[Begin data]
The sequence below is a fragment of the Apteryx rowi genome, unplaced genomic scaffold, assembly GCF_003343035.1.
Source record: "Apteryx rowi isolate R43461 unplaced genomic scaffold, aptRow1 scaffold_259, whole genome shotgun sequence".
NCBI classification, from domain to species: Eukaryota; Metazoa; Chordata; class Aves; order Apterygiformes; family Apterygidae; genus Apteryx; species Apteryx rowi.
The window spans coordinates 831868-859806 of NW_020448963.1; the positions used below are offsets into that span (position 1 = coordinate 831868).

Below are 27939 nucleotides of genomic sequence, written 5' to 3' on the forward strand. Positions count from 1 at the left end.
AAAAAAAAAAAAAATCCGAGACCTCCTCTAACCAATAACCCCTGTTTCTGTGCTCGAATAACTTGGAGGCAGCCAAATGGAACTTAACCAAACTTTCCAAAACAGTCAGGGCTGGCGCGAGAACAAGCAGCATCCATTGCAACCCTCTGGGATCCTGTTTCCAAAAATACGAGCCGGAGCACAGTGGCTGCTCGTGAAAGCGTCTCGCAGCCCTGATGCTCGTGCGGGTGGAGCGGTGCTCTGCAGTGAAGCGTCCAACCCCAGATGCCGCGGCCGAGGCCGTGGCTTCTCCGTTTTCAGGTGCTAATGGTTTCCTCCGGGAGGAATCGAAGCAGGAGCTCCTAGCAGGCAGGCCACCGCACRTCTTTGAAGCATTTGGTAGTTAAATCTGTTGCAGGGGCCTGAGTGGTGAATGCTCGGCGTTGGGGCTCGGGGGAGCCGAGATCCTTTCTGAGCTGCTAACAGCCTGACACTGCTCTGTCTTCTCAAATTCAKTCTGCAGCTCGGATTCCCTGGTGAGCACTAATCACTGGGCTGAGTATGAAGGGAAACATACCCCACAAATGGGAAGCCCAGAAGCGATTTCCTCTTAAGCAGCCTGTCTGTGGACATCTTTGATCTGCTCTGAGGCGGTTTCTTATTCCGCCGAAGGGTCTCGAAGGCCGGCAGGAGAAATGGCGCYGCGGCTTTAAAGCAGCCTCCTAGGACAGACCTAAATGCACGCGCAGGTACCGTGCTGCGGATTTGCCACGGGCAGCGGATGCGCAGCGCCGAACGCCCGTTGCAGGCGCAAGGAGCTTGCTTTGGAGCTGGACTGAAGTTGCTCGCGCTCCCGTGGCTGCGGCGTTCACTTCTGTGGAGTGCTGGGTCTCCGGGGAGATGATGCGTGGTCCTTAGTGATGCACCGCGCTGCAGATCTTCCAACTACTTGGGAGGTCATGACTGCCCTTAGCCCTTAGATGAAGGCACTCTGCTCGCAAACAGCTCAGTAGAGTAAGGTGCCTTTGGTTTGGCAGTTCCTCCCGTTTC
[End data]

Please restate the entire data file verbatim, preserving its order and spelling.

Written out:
The sequence below is a fragment of the Apteryx rowi genome, unplaced genomic scaffold, assembly GCF_003343035.1.
Source record: "Apteryx rowi isolate R43461 unplaced genomic scaffold, aptRow1 scaffold_259, whole genome shotgun sequence".
NCBI classification, from domain to species: Eukaryota; Metazoa; Chordata; class Aves; order Apterygiformes; family Apterygidae; genus Apteryx; species Apteryx rowi.
The window spans coordinates 831868-859806 of NW_020448963.1; the positions used below are offsets into that span (position 1 = coordinate 831868).

Below are 27939 nucleotides of genomic sequence, written 5' to 3' on the forward strand. Positions count from 1 at the left end.
AAAAAAAAAAAAAATCCGAGACCTCCTCTAACCAATAACCCCTGTTTCTGTGCTCGAATAACTTGGAGGCAGCCAAATGGAACTTAACCAAACTTTCCAAAACAGTCAGGGCTGGCGCGAGAACAAGCAGCATCCATTGCAACCCTCTGGGATCCTGTTTCCAAAAATACGAGCCGGAGCACAGTGGCTGCTCGTGAAAGCGTCTCGCAGCCCTGATGCTCGTGCGGGTGGAGCGGTGCTCTGCAGTGAAGCGTCCAACCCCAGATGCCGCGGCCGAGGCCGTGGCTTCTCCGTTTTCAGGTGCTAATGGTTTCCTCCGGGAGGAATCGAAGCAGGAGCTCCTAGCAGGCAGGCCACCGCACRTCTTTGAAGCATTTGGTAGTTAAATCTGTTGCAGGGGCCTGAGTGGTGAATGCTCGGCGTTGGGGCTCGGGGGAGCCGAGATCCTTTCTGAGCTGCTAACAGCCTGACACTGCTCTGTCTTCTCAAATTCAKTCTGCAGCTCGGATTCCCTGGTGAGCACTAATCACTGGGCTGAGTATGAAGGGAAACATACCCCACAAATGGGAAGCCCAGAAGCGATTTCCTCTTAAGCAGCCTGTCTGTGGACATCTTTGATCTGCTCTGAGGCGGTTTCTTATTCCGCCGAAGGGTCTCGAAGGCCGGCAGGAGAAATGGCGCYGCGGCTTTAAAGCAGCCTCCTAGGACAGACCTAAATGCACGCGCAGGTACCGTGCTGCGGATTTGCCACGGGCAGCGGATGCGCAGCGCCGAACGCCCGTTGCAGGCGCAAGGAGCTTGCTTTGGAGCTGGACTGAAGTTGCTCGCGCTCCCGTGGCTGCGGCGTTCACTTCTGTGGAGTGCTGGGTCTCCGGGGAGATGATGCGTGGTCCTTAGTGATGCACCGCGCTGCAGATCTTCCAACTACTTGGGAGGTCATGACTGCCCTTAGCCCTTAGATGAAGGCACTCTGCTCGCAAACAGCTCAGTAGAGTAAGGTGCCTTTGGTTTGGCAGTTCCTCCCGTTTC